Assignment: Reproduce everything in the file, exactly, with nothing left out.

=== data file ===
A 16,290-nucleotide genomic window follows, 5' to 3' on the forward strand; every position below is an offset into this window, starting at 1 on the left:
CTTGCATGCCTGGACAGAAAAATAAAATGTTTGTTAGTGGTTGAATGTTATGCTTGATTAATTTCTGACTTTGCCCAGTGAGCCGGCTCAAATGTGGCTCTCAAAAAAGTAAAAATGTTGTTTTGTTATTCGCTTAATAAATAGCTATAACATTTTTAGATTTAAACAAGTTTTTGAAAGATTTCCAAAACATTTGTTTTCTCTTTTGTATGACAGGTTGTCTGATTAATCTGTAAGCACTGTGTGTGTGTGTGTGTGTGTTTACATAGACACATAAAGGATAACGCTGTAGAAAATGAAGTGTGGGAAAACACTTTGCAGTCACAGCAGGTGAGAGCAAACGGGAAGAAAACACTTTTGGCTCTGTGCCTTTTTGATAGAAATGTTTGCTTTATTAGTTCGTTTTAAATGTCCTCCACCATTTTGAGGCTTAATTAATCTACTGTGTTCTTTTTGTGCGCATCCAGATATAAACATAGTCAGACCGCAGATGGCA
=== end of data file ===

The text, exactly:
A 16,290-nucleotide genomic window follows, 5' to 3' on the forward strand; every position below is an offset into this window, starting at 1 on the left:
CTTGCATGCCTGGACAGAAAAATAAAATGTTTGTTAGTGGTTGAATGTTATGCTTGATTAATTTCTGACTTTGCCCAGTGAGCCGGCTCAAATGTGGCTCTCAAAAAAGTAAAAATGTTGTTTTGTTATTCGCTTAATAAATAGCTATAACATTTTTAGATTTAAACAAGTTTTTGAAAGATTTCCAAAACATTTGTTTTCTCTTTTGTATGACAGGTTGTCTGATTAATCTGTAAGCACTGTGTGTGTGTGTGTGTGTGTTTACATAGACACATAAAGGATAACGCTGTAGAAAATGAAGTGTGGGAAAACACTTTGCAGTCACAGCAGGTGAGAGCAAACGGGAAGAAAACACTTTTGGCTCTGTGCCTTTTTGATAGAAATGTTTGCTTTATTAGTTCGTTTTAAATGTCCTCCACCATTTTGAGGCTTAATTAATCTACTGTGTTCTTTTTGTGCGCATCCAGATATAAACATAGTCAGACCGCAGATGGCA